adv. and -ligr, adj. very suspiciously, Ísl. ii. 364. all-göfugr,
adj. very distinguished, Eg. 598, Bs. i. 60. all-görla, adv.
very clearly, precisely, Hkr. iii. 133, Fms. xi. 15. all-görviligr, adj.
very stout, manly, Fms. ii. 28. all-hagstæðr, adj. with a very fair wind,
Sturl. iii. 109. all-harðligr, adj. and -liga, adv. very hard, stern, Fas.
i. 382. all-harðr, adj. very hard, stern, Fms. i. 177: n. sing, severely,
Nj. 165, Grág. i. 261. all-háskasamligr, adj. and -liga, adv. very
Fms. v. 135. all-heiðinn, adj. quite heathen, Fs. 89 (in a verse).
all-heilagr, adj. very sacred, Lex. Poët. all-heimskliga, adv. and
-ligr, adj. very foolish, frantic, Hkr. ii. 190, Fas. iii. 293. all-heimskr,
adj. very silly, stupid, Eg. 376, Grett. 159. all-heppinn, adj. very
lucky, happy,
Lex. Poët. all-herðimikill, adj. very broad-shouldered,
Eg. 305. all-hermannliga, adv. and -ligr, adj. very martial, Fms.
xi. 233. all-hjaldrjúgr, adj. very gossipping, chattering, Lv. 57:
neut. as adv., Vápn. 10. all-hógliga, adv. and -ligr, adj. very gently,
Fms. xi. 240, vi. 274. all-hóleitr and -háleitr, adj. very sublime,
Hom. 23. all-hór and -hár, adj. very high, tall, v. -hár. all-hratt,
n. adj. in all speed, Lex. Poët. all-hraustliga, adv. and -ligr,
adj. very bravely, Fms. viii. 289, Eb. 34. all-hraustr, adj. very valiant,
Fms. viii. 267. all-hreystimannliga, adv. and -ligr, adj. very
Fms. xi. 95. all-hrumliga, adv. and -ligr, adj. very in-
from age, Fas. ii. 91. all-hræddr, adj. very much afraid, Fbr.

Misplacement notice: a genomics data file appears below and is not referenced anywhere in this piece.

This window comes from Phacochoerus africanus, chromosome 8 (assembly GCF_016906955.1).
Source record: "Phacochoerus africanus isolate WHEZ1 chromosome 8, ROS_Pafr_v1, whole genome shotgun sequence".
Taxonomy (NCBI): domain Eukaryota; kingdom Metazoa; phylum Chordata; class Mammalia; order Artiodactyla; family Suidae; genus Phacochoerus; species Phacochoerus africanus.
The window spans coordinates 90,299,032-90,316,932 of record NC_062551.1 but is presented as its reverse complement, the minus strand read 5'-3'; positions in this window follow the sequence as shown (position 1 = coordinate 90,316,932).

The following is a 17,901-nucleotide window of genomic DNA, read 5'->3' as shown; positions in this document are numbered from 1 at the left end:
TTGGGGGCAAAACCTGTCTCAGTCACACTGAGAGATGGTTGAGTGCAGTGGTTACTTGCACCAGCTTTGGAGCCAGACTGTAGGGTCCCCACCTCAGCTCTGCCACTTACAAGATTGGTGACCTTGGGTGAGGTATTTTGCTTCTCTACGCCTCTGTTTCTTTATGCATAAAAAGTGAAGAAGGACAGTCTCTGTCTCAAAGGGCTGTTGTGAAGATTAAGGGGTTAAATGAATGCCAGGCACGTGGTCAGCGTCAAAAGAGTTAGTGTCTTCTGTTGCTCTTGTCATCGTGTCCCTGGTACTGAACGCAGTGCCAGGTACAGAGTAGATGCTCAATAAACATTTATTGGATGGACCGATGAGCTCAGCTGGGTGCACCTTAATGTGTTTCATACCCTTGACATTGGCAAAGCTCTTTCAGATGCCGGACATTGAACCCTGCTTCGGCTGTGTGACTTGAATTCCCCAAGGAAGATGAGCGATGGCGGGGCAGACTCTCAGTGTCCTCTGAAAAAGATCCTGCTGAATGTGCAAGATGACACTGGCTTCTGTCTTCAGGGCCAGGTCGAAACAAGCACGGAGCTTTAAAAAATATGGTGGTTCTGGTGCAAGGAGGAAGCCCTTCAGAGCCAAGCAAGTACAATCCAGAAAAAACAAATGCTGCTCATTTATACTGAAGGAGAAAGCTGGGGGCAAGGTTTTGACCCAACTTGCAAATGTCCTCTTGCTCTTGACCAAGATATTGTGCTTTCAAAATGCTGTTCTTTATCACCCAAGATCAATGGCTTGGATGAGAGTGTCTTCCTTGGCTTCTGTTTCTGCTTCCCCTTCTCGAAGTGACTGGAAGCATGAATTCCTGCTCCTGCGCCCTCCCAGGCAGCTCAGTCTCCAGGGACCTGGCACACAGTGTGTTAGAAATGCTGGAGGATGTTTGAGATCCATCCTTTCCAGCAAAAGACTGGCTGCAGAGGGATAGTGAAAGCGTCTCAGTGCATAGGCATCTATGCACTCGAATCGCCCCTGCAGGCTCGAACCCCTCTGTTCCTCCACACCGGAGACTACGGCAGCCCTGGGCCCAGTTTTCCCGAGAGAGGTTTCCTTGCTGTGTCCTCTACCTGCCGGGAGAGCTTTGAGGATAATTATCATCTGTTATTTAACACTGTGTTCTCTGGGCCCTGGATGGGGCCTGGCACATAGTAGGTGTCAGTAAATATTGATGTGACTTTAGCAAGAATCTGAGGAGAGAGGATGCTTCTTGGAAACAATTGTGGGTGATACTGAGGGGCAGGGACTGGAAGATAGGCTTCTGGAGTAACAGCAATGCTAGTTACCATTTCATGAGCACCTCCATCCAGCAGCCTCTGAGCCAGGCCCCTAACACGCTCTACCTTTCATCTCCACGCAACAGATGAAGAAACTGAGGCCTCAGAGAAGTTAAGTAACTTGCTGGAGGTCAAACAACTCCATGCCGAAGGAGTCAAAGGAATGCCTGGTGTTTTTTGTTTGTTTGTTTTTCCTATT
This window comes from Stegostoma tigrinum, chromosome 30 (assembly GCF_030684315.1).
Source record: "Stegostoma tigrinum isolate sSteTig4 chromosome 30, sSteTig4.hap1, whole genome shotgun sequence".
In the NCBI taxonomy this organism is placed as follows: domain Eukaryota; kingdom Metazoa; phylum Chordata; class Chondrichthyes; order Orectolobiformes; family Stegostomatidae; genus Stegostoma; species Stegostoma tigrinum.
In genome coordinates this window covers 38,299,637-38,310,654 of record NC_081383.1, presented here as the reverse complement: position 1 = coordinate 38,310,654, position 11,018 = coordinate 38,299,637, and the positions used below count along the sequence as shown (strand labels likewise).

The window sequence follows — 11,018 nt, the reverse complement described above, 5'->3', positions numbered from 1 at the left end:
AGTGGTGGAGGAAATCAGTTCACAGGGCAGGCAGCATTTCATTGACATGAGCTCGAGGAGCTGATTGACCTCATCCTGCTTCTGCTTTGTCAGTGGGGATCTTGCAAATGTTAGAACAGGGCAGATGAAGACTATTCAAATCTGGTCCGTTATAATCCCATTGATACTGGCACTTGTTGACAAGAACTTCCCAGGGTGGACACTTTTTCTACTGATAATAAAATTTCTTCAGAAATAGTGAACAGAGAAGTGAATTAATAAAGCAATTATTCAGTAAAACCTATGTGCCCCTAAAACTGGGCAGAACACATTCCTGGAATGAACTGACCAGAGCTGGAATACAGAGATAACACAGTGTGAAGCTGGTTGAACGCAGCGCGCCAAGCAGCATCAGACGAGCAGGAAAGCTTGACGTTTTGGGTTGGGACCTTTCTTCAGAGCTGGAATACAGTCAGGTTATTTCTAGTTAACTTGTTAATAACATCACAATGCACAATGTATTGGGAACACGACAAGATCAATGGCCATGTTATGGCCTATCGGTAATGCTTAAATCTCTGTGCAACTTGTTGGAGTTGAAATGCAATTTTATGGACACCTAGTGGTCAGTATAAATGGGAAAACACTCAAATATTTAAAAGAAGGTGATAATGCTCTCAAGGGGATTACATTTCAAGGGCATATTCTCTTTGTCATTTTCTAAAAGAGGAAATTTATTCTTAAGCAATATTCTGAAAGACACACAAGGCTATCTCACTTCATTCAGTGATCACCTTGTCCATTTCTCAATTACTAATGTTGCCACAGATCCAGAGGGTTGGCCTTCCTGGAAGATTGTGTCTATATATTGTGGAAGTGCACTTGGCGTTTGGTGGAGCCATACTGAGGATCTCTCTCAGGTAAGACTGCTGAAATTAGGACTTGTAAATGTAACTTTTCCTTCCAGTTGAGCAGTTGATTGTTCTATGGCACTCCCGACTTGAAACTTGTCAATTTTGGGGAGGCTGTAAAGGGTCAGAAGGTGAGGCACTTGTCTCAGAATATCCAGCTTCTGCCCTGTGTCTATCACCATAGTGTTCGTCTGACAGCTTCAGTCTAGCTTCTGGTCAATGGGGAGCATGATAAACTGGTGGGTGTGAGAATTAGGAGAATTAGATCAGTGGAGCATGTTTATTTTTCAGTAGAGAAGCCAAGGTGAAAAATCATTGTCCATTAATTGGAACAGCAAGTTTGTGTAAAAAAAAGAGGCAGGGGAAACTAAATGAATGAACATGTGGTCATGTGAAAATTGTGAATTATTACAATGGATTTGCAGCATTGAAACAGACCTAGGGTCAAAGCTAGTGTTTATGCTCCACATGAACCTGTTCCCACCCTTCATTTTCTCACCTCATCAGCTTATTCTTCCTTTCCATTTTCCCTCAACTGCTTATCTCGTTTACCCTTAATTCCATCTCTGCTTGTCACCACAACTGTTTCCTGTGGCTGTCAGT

94. all-hræðinn, adj. very timid, Fms. vi. 155. all-huml;mgsjúkr,
adj. very grieved, heart-sick, Hkr. i. 243, Fms. vi. 133. all-hvass,
adj. of the wind, blowing very sharp, Fms. ix. 20, Lex. Poët. all-hyggi-ligr,
adj. and -liga, adv. very carefully, Fas. iii. 610. all-hýrliga,
adv. and -ligr, adj. very blandly, with a very bright face, Fas. iii. 636.
all-hæðiligr, adj. and -liga, adv. very ridiculous, Finnb. 312. all-hældreginn,
adj. walking very much on one’s heels, dragging the heels
very much in walking,
of an aged or beggarly person, Band. 9. all-hœgliga,
adv. and -ligr, adj. very softly, meekly, Fms. xi. 389. all-hœlinn,
adj. very bragging. Lex. Poët. all-iðinn, adj. very diligent,
Bs. i. 278. all-illa, adv. and -illr, adj. very badly, bad,
Nj. 242, cp. ilia; ill-willed, Eg. 542: compar., vera allver um, to be
worse off,
Nj. 221 (Ed. allvant); angry, Lv. 145; disgraceful, Eg. 237;
unfortunate, Sturl. ii. 47. all-jafnlyndr, adj. very calm, even-tem-
Fms. vi. 287. all-kaldr, adj. very cold, Vápn. 21. all-kappsamliga,
adv. and -ligr, adj. with very much zeal, liberally, Hkr.
i. 271; veita a., of hospitality, Ld. 292; mæla a., frankly, peremptorily,
296. all-kappsamr, adj. very eager, vehement, Eg. 187. all-karlmannliga,adv.
and -ligr, adj. very manfully, Fms. x. 141. all-kaupmannliga,
adv. in a very businesslike, tradesmanlike way, Fms. v.255.
all-kátligr, adj. and -liga, adv. very funny, Grett. 112. all-kátr,
adj. very joyful, Nj. 18, Eg. 44, 332. all-keppinn, adj. very
Lex. Poët. all-kerskiligr and -keskiligr, adj. and -liga,
adv. very sarcastic, biting, Sturl. ii. 196. all-klókr, adj. very shrewd,
Hkr. iii. 317. all-knáliga, adv. and -ligr, adj. very stoutly, vigorously,
Rd. 312. all-kostgæflliga, adv. and -ligr, adj. very earnestly, in a
very painstaking way,
Stj. all-kostigr, adj. very excellent. Lex. Poët,
all-kviklatr, adj. very quick, lively, Ld. 270. all-kynliga, adv. and
-ligr, adj. very strangely, strange, Ísl. ii. 58, Fms. ii. 227, Grett. 160.
all-kyrrligr, adj. very quiet, tranquil, Háv. 49. all-kærr, adj. very
dear, beloved,